An excavation team led by archaeologist Jaime Awe has made in the ruins of the Mayan city of Xunantunich on July 19 a chance find, which deserves to be described with superlatives: While trying to expose a staircase to a higher building, the excavators stumbled literally on access to the largest Mayan grave chamber that has been found for over a hundred years.
The grave was untouched, containing a corpse and numerous grave goods. Under a layer of debris from around a thousand years, the researchers found at a depth of three to nine meters a chamber structure of 4.5 x 2.5 meters and a staircase.
The remains of the corpse belong to an estimated 20 to 30 years old man. The archeologists do not know yet who is buried there and how he died.
One thing is for sure: he wasn’t a poor man. Around the actual grave the researchers found 36 ceramic vessels, jade beads, 13 obsidian knives and bones of animals, possibly jaguars or deer. Dozens of obsidian and flint tools, animal figures, symbols and stone objects were found within the chamber.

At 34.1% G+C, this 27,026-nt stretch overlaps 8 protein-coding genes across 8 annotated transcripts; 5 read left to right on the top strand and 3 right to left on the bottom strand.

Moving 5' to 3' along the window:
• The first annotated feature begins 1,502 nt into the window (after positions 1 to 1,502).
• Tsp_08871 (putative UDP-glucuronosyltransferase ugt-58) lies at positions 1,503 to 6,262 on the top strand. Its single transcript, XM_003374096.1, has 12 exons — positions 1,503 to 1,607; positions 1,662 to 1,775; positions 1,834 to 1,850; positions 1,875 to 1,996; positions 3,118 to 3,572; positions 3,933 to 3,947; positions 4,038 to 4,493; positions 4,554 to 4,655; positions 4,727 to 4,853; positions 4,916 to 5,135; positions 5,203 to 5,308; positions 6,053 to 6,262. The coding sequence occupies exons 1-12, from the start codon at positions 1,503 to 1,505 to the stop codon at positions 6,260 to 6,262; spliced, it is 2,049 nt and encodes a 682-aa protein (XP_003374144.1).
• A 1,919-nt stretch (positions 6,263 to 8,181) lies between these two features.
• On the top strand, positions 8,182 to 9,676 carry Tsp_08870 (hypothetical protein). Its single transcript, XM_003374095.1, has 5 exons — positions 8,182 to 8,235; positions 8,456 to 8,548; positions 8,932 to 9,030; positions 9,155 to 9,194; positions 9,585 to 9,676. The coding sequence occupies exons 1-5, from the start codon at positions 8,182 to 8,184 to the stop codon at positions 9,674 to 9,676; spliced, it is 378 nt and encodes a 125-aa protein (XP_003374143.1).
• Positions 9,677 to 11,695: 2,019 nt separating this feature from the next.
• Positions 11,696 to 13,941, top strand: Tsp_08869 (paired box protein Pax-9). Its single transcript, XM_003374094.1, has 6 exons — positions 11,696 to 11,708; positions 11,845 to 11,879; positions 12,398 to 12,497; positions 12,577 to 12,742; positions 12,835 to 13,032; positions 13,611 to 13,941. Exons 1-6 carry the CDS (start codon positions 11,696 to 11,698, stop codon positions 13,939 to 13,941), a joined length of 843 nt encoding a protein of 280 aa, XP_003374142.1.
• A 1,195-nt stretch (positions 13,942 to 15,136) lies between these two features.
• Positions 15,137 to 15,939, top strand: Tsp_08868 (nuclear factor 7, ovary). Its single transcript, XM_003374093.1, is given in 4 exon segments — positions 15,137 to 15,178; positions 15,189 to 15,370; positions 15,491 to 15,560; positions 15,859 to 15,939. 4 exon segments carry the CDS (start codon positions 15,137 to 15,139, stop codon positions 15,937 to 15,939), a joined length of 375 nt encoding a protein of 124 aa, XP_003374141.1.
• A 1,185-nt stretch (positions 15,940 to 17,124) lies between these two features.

A rich treasure, but not the only remarkable thing about the discovery: Unusually, in Mayan tombs, the grave building was made at the same time as the surrounding buildings – suggesting that the larger buildings were made to surround the grave. This is something familiar from Egyptian royal tombs, but not from those of the Maya and also suggests that the deceased was particularly important person.
The leading archeologist Awe suspects a royal grave from the period around the year 700 to 800. The oldest building structures of Xunantunich are estimated at an age of about 1,300 years, the most recent in 1000. Shortly thereafter the empire of the Mayas collapsed.